Saturday, November 14, 2009

Lost at Sea

Brad Post:

I’m no slouch when it comes to wine. Well, perhaps I do possess certain slouch-like characteristics such as yesterday when I visited a local wine store. With some time to kill before I had to pick up my wife from work, I decided to gather some supplies at the grocery store and to poke my head into the wine department.

What began as a “poke” became an extended browse as I inched my way from Argentina to New Zeeland, around the corner to Cabernet Sauvignon and by-passing Chardonnay land, with a brief stop by Iowa wines to say hi, and slowly crept past my old friends: Zinfandel and Petit Syrah, and finally ending in a colorful foil enshrined and encapsulated sparkler section – a magical place.

The dizzying selection of wines captured my attention as my eyes darted from cute to sophisticated labels, checking out prices, and scanning for the occasional wine review and numerical evaluation assigned by some faraway wine snob. Without much else to go by the 91 (out of 100, I assume) seemed like a fair bet. Only once, while standing there in my slouch-like trance, did a wine store employee stop by to ask if I had a question. I must have mumbled something like, “well, I am just looking at the pretty labels” or words to that effect, and she promptly did an about-face, never to return. I was abandoned!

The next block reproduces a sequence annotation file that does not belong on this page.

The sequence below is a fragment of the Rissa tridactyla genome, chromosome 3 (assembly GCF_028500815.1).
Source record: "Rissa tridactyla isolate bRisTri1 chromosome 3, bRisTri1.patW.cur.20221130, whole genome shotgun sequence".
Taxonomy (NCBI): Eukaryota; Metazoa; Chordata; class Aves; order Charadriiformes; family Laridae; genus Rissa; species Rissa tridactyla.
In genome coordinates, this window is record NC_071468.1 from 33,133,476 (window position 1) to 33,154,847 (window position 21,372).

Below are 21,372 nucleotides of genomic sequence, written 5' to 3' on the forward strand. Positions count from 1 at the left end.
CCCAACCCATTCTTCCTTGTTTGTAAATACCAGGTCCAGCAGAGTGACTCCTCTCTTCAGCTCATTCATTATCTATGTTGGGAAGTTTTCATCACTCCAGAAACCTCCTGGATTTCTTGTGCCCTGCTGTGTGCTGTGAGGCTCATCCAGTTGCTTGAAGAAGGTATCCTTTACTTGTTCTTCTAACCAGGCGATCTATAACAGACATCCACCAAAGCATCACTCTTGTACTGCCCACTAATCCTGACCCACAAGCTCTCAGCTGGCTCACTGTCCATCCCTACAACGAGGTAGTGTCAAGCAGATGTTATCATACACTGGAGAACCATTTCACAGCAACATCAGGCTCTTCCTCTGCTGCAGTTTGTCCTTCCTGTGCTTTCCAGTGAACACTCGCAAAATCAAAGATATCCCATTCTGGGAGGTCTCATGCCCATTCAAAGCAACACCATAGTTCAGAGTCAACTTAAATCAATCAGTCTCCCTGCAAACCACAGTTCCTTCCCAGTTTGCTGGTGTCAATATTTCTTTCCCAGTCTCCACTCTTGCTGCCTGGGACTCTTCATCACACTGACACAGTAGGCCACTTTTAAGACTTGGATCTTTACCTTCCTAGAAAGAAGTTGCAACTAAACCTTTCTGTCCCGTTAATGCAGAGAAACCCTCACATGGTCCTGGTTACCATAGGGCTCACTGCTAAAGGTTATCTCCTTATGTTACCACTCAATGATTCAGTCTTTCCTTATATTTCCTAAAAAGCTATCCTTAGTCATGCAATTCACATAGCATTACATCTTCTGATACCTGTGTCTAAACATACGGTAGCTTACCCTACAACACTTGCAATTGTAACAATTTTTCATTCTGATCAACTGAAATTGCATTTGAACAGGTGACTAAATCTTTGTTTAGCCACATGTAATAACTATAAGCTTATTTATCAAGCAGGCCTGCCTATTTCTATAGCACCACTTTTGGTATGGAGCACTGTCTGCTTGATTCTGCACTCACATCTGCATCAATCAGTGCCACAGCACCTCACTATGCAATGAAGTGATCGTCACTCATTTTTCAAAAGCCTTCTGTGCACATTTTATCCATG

I was lost in a sea of choices! Just like the damn ice cream stores with their 83 varieties – what evil monster is behind this vast kaleidoscope of oenophile opportunities? For a second I looked over both shoulders to see if there was a curtain from which some master-mind orchestrated this wicked play. But alas, it was just me and the wine, and then looking down at my watch I realized I had overstayed my brief visit and it was time to go.

There are worse things than leaving a wine store empty handed. Right?

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Brad Johnson is a contributing writer for Make Mine Wine Magazine, an artisan winemaker, and proud member of the Eastern Iowa Wine Club. He Tweets as "Iowine".

1 comment:

  1. Here we are in the information age and the average wine buyer is stuck making their decision based on incomplete and conflicting information. That some salesman came by to assist you is nice, but it fails to address the basic issue of distribution of information at the place of sale.

    How lovely would it have been were there a kiosk (or iPhone app) of some sort which put the wine in perspective with your personal preferences. Upon that, a value layer which would have assisted you on making an informed decision based upon value.

    What is absent is the hook between what the individual wine consumer prefers and what the wine industry provides.

    It is all too much to ask for right now: but might be that killer app I hear everyone talking about.